to taken into account the economic and other benefits of best and most versatile
agricultural land.
As drafted therefore, Policy NE8 goes beyond the requirements of the NPPF and as a
consequence is unacceptable and the subject of objections.
It is also the case that the NPPF does not require that the benefits of the proposed
development outweigh the harm resulting from the significant loss of agricultural land. Where best and most versatile land is to be lost, this is to be weighed in the balance but it is 16.112 Reps_November 2017 not necessary for the benefits of housing to outweigh the loss of best and most versatile agricultural land as a simple two sides of the equation approach.

Object

VALP Proposed Submission

H5 Self/custom build housing

Representation ID: 1781

Received: 13/12/2017

Respondent: Cerda Planning Limited

Legally compliant? Not specified

Sound? Not specified

Duty to co-operate? Not specified

Representation Summary:

As drafted, the policy is unnecessarily vague and does not set out what percentage of serviced plots for sale to sell/custom builders will be required. It is also not clear why the threshold of 100 dwellings was identified, nor whether a sliding scale of provision has been considered.
Whilst it is important that a site by site assessment is undertaken, as set out in the policy, broad parameters should be identified at this stage to provide certainty both to developers and landowners, as well as those involved in the delivery of self/custom plots

Full text:

16.112 Reps_November 2017
VALE OF AYLESBURY LOCAL PLAN 2013-2033
PROPOSED SUBMISSION REPRESENTATIONS
Policy S1
In general, there is no objection to a sustainable development policy being introduced into
the Local Plan. However, where this is to be introduced, it should fairly reflect the provisions
of Paragraph 14 of the NPPF other than where there are specific circumstances which apply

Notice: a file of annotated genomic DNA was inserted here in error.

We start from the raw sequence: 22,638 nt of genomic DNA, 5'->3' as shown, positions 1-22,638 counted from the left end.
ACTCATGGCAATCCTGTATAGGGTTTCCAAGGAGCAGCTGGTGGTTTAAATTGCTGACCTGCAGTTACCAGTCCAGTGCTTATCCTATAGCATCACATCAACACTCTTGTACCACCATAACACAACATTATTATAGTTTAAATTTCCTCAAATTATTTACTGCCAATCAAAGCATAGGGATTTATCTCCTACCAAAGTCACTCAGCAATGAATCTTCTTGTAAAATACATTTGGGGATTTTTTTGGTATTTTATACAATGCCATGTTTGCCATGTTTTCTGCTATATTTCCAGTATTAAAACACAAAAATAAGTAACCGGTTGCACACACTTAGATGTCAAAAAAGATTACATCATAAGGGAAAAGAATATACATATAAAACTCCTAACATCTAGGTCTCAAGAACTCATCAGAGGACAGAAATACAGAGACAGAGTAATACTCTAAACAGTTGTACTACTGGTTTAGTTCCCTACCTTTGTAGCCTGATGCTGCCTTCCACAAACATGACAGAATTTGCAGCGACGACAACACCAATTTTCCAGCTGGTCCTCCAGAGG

to Aylesbury Vale.
Particular objection is made to Paragraph A which sets out the tilted balance. Whilst the
way in which the tilted balance is to be applied reflects the NPPF, the trigger mechanism
does not; Paragraph A states that the only circumstances by which the tilted balance will
engage is where there are no policies relevant to a planning application.
This does not reflect the provisions of the NPPF which sets out that the tilted balance should
apply where the development plan is absent, silent or relevant policies are out-of-date.
Policy S1 should be amended to reflect these provisions.
Policy S2
It is appropriate for the Local Plan to identify the housing requirements over the plan period.
This should be expressed as a minima if it is to be consistent with the NPPF; as drafted Policy
S2 suggests that the housing requirements has a cap or limit.
In any event, objections are lodged to the total 27,400 houses to be delivered in the period
to 2033. This figure does not accurately reflect the full objectively assessed housing needs. It
is to be noted that the previous Vale of Aylesbury Local Plan had to be withdrawn, in part, as
a result of not meeting Objectively Assessed Housing Needs. Consequently, the Council must
do all it can to deliver housing and to boost significantly the supply in accordance with the
provisions of the NPPF.
The Council should also be aware that as drafted, Policy S2 is clearly a housing land supply
policy the purposes of Paragraph 49 of the NPPF in terms of the scale and distribution
requirements of the policy.
Policy S3
Our representations relate primarily to Aston Clinton, which is fairly identified as a larger
village given the significant range of shops, services and facilities contained within Aston
Clinton as well as the sustainability advantages given that Aston Clinton is only a short
distance from the main town within the administrative boundary of Aylesbury Vale.
In this context, it is unacceptable and the subject of objection that there are no allocated
sites identified for Aston Clinton. It is acknowledged that Aston Clinton has had a series of
completions in the recent past, however the approach taken in the emerging Local Plan
effectively turns its back on Aston Clinton for much of the plan period, extending to 2033,
once the existing commitments are brought forward and completed.
16.112 Reps_November 2017
This approach will undermine the economic, social and environmental sustainability
credentials of Aston Clinton and runs-counter to the overarching strategy which seeks to
deliver significant quantities of development at the larger villages given the important role
that they play in Aylesbury Vale. It is also a blanket policy of the type clearly resisted by the
PPG.
Policy S7
No specific objections are lodged to the provisions of Policy S7, however, it is important that
as applied it should not be read as providing some sort of sequential approach seeking to
utilise previously developed land in favour of greenfield land. If the policy were to be
applied in that manner, it would be inconsistent with the NPPF which does not contain any
such sequential approach.
Policy H5